May 2023: Handicapping Survival Kit

By Kelly Neely, Sr. Director, Handicapping & Course Rating

I was shopping online (easy to do in sweats, promotes laziness, expensive – all the earmarks of a great hobby) for a compact yet robust emergency kit for my German Shepherd recently. These active knot-headed dogs are bound to encounter all kinds of peril in the great wide open. Who knows what evil lurks in the hearts of squirrels? I’ve discovered unwittingly that The Shepherd Knows.

And while indulging in my satisfying, yet time-wasting pastime, it occurred to me that golfers surely require suitable support when navigating the quagmire of handicapping. Maybe you don’t need clotting gauze, a disposable skin stapler or a splinter-picker, but other things might come in handy.

Here are my top necessities for surviving – even thriving – in the world of handicapping. Note that the Know-It-All Twins, Alexa and Siri, do not appear anywhere on this list.


Survival Tip #1 – Post your scores

If there’s one thing about the WHS (World Handicap System) that could be classified as simple, we can drill it down to “just post your scores.” While this one is a real ear-ringer, like Mom urging “eat your vegetables,” it bears repeating just the same. Mom was always right, wasn’t she? She wasn’t being mean, she just wanted you to be healthy. Here at the OGA we want you to have a healthy handicap. You know, one that is correct. So, post your vegetables. Even the ones that taste bad without cheese sauce.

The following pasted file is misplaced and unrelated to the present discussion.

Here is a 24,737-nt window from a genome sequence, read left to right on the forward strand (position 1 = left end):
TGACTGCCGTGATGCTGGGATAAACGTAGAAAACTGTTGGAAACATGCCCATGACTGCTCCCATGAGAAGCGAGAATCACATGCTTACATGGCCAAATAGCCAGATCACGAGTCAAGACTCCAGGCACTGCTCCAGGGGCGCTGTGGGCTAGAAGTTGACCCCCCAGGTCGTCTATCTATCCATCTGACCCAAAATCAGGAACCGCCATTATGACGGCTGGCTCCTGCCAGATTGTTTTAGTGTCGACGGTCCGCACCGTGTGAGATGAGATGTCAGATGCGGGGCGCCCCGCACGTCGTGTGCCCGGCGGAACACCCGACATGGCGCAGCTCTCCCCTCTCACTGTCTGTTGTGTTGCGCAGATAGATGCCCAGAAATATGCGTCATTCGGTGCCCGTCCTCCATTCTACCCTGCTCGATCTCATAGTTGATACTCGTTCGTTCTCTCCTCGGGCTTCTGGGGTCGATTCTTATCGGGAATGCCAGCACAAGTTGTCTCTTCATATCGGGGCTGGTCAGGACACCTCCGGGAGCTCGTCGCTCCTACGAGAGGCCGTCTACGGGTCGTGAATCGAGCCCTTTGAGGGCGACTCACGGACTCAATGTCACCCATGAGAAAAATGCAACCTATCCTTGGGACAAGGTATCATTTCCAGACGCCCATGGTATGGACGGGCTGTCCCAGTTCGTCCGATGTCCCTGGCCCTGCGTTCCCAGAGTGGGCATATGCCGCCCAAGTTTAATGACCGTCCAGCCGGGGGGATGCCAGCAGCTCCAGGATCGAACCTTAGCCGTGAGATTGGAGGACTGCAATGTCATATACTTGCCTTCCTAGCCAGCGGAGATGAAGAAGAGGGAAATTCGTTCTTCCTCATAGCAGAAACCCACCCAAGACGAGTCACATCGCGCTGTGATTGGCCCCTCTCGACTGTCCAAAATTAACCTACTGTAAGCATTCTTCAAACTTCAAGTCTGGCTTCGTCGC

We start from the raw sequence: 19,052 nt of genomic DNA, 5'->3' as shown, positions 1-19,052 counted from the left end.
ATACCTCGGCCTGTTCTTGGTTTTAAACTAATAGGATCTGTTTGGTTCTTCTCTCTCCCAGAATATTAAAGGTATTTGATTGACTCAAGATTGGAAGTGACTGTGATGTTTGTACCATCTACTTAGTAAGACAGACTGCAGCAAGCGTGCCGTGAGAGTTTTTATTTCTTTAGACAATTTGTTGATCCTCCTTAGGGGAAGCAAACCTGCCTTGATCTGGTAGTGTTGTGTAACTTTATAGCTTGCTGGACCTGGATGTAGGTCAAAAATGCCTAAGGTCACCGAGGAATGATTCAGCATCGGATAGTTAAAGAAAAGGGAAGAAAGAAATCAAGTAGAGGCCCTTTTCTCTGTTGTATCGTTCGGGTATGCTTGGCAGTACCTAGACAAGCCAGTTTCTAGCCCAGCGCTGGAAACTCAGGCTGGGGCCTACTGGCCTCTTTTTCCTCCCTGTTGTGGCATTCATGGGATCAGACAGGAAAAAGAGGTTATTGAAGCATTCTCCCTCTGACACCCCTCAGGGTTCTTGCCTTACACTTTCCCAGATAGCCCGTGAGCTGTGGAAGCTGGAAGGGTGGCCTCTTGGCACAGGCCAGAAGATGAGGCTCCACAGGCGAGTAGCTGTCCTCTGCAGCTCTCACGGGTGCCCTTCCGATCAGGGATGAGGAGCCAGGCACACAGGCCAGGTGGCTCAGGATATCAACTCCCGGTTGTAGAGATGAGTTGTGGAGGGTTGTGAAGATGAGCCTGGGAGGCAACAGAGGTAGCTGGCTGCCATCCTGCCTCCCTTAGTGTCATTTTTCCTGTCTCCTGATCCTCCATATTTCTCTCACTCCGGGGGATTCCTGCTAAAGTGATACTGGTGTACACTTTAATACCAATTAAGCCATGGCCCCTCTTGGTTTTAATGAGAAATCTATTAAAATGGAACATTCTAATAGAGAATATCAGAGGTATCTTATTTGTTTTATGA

Survival Tip #2 – If You Must, Adjust

Sometimes your game is spot on and doesn’t throw you any curves. Things are going along swimmingly (the sports references are out in full force today). Aaaand, other times not so much. You might have a few burdensome blow-up holes. Or you’re called away for what had better be a good reason and can’t finish your round. Once you have a handicap to maintain, you’ve got to get scores in, even when circumstances are less than ideal. Just proceed with the Three Hole Score Adjustments of Rule 3 (please memorize, you might be tested).

1. Net Double Bogey – Which we refer to lovingly as ‘Double Bogey Plus’ because it sounds less head-scratchy. Take par, plus two for the bogey, plus any handicap strokes you were allowed on that hole. This gives you a maximum per hole to post when you go careening helplessly over that number.

2. Par Plus any Handicap Strokes Allowed – Use this when you don’t start a hole. You don’t take one stroke, not even a duck-hooked drive. But if you do, do this: 

3. Most Likely Score – Alas, you were hopeful but weary, maybe even chasing daylight, when you pulled that quacker on the 17th tee. You’re out, but not before you post what you most likely would have shot on that hole based on your own humbling game: the number of strokes taken, plus the number of strokes it would take you to finish (not exceeding Net Double Bogey, that is).


Survival Tip #3 – Post Hole-by-Hole

Let’s face it. Many of us who originally balked that posting hole-by-hole would take forever and be annoying have fully embraced this feature of the WHS. Why? Because we’re already overtaxing our noggins trying to finesse our way around the golf course. Our remaining braincells are better served by deciding what type of adult beverage to have at the end of the round instead of doing math. Just choose ‘Hole-By-Hole’ and punch in that excruciating 12 you endured on Hole 4. Watch the system take pity on you by adjusting it to an 8.


Survival Tip #4 – Use the GHIN Mobile App